Tweega Cooperative, Mbeya
In Swahili,the word ‘Twiga’ means ‘giraffe’ which is a very fitting word for this coffee. The long neck of a giraffe is representative of the never-ending search for the best quality coffee and the black tongue comes from drinking too much of it!
This coffee comes from around 10,000 smallholder’s with each farmer on average producing 1.3kg of cherry from a 2 hectare plot of land with 1250 trees. During the harvest through the months of June to September the coffee is hand-picked and then pulped using a hand eco-pulper which can allow 300kgs of cherry to be passed through a day. After pulping the beans are then passed through washing channels to identify any floaters. They are then left to ferment for 48-72 hours in clean water allowing the build-up of acids like lactic and acetic which drop the pH of the water and are believed to eat away at the mucilage surrounding the beans. This gives rise to the clean and bright cups we associate with East African Coffees.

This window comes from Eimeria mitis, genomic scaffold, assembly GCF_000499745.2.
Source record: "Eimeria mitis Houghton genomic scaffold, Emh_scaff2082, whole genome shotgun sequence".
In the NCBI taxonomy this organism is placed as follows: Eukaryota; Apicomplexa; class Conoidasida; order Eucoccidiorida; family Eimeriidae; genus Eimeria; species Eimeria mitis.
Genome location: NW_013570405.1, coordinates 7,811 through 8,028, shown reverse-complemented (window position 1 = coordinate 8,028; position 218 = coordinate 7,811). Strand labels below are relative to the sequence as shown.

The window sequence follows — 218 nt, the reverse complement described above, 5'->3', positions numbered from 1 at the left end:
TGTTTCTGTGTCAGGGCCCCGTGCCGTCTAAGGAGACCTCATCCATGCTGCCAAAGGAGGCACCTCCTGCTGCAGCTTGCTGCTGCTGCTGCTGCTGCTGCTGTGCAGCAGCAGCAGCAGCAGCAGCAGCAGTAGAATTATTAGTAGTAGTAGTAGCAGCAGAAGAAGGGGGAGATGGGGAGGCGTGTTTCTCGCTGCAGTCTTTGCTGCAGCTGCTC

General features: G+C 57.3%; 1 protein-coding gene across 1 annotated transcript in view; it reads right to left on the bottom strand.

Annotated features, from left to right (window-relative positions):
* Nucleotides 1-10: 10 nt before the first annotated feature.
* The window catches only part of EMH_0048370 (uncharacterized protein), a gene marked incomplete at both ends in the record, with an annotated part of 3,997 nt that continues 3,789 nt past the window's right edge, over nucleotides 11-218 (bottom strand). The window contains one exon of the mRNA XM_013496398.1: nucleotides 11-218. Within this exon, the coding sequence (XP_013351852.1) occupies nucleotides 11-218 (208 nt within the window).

Once fermentation has finished the beans are then washed again and go through a second washing to remove mucilage and identity floaters. After this, they are then transferred to raised African drying beds where they are turned regularly to ensure even drying, taking between 6-15 days depending on the climate. Once the adequate moisture level is reached the beans are then transferred to the warehouse where the coffee is once again screened with gravity tables and a colour spectrum for quality before removing the parchment ready for export between October and February